For example, in one court case, a corporate vice president had an agreement with the president of the company that stated the vice president wouldn’t exercise control over funds, although he had check writing authority if the president was out of the office. Nevertheless, the vice president was found to be a responsible person.
- What is a “willful failure?” Typically, the penalty will apply if you knew or should have known about the unpaid payroll tax liability.
- What can you do to protect yourself? Make complying with payroll rules a top priority. Stay aware of due dates by setting up a “tickler” or reminder file, or notifications on an electronic calendar. Follow up to ensure that deposits have been made on time. Assign the task of payroll collection and deposits to a reliable employee and train backup staff to fill in during vacations or other absences.
You can’t be too careful with your payroll tax obligations. Contact Carl Heinemann, your Chattanooga CPA, for assistance and guidance whenever you have questions about your responsibilities as an employer.
The ability to deduct expenses on your tax return often boils down to whether you’ve kept the proper records or not. This is especially true when it comes to write-offs for travel and entertainment expenses. Tax law has a special set of rules for these expenses. Here’s what you need to know.
- Do it now. Records for travel and entertainment expenses must be “contemporaneous.” Although this doesn’t mean you have to log your expenses as soon as you shut off your car engine, you can’t wait until tax filing day, either. Compiling the records on a weekly basis is generally sufficient.
- Be adequate. Another requirement for travel and entertainment expense deductions is that records must be “adequate.” According to the IRS, adequate evidence shows the amount, date, place and main character of the expense. For example, keep receipts from hotels when you stay overnight on business, and restaurant and bar tabs for entertaining business clients. Credit card statements can also corroborate the receipts. As a last resort, the IRS says you may offer a written or oral statement containing specific information to help prove an element of the expense with other supporting evidence.
The IRS has a long history of targeting travel and entertainment expenses during audits. Make sure you establish a record keeping system that will stand up to scrutiny.
You’re probably familiar with the current version of the tax break known as the home sale exclusion. If you’re single, you can exclude up to $250,000 of gain on the sale of your home. The exclusion can be as much as $500,000 when you’re married filing jointly. In either case, the general requirement is that you have owned and used the home as your principal residence for at least two of the previous five years. Typically, the exclusion is unavailable if you claimed it on your tax return within the last two years.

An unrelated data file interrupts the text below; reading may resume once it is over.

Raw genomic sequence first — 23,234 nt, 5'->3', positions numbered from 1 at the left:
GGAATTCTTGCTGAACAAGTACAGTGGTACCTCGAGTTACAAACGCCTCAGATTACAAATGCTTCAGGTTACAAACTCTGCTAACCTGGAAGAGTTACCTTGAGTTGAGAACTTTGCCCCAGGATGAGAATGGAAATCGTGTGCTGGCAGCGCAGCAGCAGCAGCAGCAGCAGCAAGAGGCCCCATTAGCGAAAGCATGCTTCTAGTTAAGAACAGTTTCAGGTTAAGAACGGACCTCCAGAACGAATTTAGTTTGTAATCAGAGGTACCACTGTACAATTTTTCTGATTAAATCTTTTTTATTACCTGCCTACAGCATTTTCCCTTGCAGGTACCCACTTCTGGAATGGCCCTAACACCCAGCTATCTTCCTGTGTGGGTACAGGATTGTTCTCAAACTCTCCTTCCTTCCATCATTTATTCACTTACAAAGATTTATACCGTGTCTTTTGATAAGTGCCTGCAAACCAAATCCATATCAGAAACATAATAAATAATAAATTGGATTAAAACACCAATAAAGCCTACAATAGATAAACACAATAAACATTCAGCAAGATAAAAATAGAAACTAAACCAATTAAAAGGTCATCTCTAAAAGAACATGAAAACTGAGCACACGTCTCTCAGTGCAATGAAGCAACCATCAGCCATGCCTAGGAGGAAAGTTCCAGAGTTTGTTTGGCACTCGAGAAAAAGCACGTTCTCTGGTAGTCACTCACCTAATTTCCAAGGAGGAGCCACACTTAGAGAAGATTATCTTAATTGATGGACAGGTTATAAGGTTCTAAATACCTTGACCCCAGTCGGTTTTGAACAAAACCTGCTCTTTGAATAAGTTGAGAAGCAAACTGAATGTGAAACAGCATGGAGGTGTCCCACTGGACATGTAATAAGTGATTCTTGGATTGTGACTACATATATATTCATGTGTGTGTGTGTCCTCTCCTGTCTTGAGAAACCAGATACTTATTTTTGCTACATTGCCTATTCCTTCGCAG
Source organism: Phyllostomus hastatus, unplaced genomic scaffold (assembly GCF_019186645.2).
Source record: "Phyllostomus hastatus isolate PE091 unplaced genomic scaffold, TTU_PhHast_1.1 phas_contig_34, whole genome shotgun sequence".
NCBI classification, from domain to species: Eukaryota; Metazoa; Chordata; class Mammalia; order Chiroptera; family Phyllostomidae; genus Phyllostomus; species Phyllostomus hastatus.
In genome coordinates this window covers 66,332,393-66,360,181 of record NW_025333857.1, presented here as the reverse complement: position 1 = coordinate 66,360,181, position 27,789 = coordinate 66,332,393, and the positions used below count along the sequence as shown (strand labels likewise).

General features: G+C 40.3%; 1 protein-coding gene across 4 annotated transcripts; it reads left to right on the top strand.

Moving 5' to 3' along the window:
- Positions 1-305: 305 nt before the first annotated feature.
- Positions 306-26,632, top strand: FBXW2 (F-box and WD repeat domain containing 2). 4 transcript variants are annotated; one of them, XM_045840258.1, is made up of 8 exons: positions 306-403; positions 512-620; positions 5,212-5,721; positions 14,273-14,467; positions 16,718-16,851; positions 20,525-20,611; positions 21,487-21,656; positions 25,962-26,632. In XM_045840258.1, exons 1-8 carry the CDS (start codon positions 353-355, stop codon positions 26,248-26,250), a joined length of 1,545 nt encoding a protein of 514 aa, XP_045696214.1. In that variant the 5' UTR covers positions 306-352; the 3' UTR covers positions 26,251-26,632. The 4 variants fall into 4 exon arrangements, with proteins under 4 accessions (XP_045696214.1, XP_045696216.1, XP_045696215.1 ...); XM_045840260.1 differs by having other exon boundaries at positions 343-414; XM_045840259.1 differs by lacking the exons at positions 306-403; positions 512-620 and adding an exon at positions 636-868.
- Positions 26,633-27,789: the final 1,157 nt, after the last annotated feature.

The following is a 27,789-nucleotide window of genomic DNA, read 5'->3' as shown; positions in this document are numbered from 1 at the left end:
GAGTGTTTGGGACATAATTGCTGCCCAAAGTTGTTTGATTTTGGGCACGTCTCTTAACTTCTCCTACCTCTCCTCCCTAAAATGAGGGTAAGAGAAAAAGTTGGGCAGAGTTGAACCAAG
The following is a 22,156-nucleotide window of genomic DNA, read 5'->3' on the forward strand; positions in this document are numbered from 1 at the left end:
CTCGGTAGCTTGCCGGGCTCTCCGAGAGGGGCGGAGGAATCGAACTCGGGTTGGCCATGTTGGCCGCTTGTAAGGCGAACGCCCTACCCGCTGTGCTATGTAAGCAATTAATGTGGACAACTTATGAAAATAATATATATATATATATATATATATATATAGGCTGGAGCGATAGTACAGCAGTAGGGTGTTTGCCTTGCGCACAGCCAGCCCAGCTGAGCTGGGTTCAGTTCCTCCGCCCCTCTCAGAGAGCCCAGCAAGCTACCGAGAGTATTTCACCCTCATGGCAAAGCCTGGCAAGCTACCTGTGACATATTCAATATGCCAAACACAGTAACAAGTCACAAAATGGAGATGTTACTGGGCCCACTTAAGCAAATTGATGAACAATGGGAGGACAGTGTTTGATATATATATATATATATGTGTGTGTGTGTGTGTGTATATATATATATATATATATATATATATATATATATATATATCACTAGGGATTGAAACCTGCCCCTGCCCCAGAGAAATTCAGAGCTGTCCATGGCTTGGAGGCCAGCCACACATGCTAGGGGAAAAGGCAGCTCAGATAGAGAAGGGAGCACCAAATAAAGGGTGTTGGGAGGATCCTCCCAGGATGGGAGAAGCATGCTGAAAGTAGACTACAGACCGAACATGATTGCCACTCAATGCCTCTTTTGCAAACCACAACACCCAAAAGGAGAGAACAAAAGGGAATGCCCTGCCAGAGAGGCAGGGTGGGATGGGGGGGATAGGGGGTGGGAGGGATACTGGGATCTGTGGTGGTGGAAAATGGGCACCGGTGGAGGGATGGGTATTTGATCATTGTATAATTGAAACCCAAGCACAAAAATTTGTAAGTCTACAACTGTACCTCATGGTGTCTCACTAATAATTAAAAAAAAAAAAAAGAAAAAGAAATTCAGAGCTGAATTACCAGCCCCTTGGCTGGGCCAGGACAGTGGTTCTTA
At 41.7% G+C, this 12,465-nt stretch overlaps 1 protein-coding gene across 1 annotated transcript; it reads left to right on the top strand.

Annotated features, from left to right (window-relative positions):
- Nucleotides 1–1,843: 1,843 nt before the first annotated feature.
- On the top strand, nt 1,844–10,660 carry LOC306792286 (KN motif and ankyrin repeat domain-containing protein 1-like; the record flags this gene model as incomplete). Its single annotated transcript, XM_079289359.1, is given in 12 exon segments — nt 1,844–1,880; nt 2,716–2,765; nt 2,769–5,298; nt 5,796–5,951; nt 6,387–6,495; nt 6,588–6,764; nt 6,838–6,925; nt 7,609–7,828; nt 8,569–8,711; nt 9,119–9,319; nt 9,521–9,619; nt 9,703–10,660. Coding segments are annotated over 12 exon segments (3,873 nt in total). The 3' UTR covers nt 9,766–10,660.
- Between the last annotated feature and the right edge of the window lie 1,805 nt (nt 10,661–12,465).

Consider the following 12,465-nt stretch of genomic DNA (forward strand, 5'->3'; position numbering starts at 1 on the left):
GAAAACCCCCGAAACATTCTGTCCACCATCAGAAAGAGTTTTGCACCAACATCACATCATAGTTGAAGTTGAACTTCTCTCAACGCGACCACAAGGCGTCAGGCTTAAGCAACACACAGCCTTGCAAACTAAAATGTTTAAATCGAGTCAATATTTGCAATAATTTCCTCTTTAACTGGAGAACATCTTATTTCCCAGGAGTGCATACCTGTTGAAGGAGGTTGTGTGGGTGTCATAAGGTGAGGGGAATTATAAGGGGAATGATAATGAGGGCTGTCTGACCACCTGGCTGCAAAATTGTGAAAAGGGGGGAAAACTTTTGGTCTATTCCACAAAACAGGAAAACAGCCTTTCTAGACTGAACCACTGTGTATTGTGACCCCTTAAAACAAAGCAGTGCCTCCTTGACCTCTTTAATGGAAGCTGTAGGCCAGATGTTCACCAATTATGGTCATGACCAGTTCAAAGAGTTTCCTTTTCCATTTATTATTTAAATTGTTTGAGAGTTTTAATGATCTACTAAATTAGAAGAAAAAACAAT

What happens if you sell the home without meeting the two-of-five-year requirement, or if you elected the exclusion within the last two years? In some cases, you still may be eligible for a partial exclusion. To qualify for this modified tax break, the home sale must have resulted from a change in employment, the need for medical care, or other “unforeseen circumstances.”
What are unforeseen circumstances? Examples include death, divorce, loss of a job or a substantial pay cut, multiple births from the same pregnancy, the taking of property, and damage from a disaster.
What if none of the examples apply? You may not be able to claim any exclusion – or the IRS may examine the facts and circumstances of your case, and grant a partial exclusion. That could happen when factors beyond your control forced you to sell the home before you could have reasonably anticipated that you would in the normal course of events.
A partial exclusion is based on the time of use and ownership as a principal residence. For example, if you lived in the home for one year, the maximum is $125,000 when you’re single, and $250,000 when you’re married filing jointly.
No matter the reason you’re selling your home, contact Carl Heinemann, your Chattanooga CPA, to learn how the rules can affect your tax return.
Private mortgage insurance, known as PMI, is a type of insurance that makes sure your lender gets paid back if you default on your loan. Generally, lenders require you to pay for PMI if your down payment will be less than 20% of the value of your new home. Is that a good idea? If you can’t finance your home any other way, private mortgage insurance may be worth considering. But before you sign on the dotted line, research the costs.